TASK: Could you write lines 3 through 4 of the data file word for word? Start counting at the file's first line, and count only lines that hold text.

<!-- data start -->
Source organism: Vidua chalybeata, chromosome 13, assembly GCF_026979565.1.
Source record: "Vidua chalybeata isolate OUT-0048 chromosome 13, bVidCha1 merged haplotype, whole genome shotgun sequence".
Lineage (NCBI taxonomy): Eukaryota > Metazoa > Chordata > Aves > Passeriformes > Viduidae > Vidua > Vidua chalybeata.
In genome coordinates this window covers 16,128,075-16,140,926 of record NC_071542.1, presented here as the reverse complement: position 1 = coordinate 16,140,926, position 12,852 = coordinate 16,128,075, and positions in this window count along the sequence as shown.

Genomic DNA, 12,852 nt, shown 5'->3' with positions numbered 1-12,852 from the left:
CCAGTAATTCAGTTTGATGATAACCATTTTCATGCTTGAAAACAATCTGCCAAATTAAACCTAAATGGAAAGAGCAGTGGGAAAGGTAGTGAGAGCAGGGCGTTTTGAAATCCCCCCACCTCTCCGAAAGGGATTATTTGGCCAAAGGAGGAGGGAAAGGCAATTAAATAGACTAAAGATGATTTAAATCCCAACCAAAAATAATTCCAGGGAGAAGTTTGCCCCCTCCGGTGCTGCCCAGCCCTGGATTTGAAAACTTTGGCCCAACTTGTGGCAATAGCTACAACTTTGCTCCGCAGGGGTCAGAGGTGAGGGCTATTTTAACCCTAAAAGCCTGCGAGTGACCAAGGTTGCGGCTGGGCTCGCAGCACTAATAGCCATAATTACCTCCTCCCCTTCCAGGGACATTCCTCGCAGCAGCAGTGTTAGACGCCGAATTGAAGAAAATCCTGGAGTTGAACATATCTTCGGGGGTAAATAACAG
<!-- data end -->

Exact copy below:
Lineage (NCBI taxonomy): Eukaryota > Metazoa > Chordata > Aves > Passeriformes > Viduidae > Vidua > Vidua chalybeata.
In genome coordinates this window covers 16,128,075-16,140,926 of record NC_071542.1, presented here as the reverse complement: position 1 = coordinate 16,140,926, position 12,852 = coordinate 16,128,075, and positions in this window count along the sequence as shown.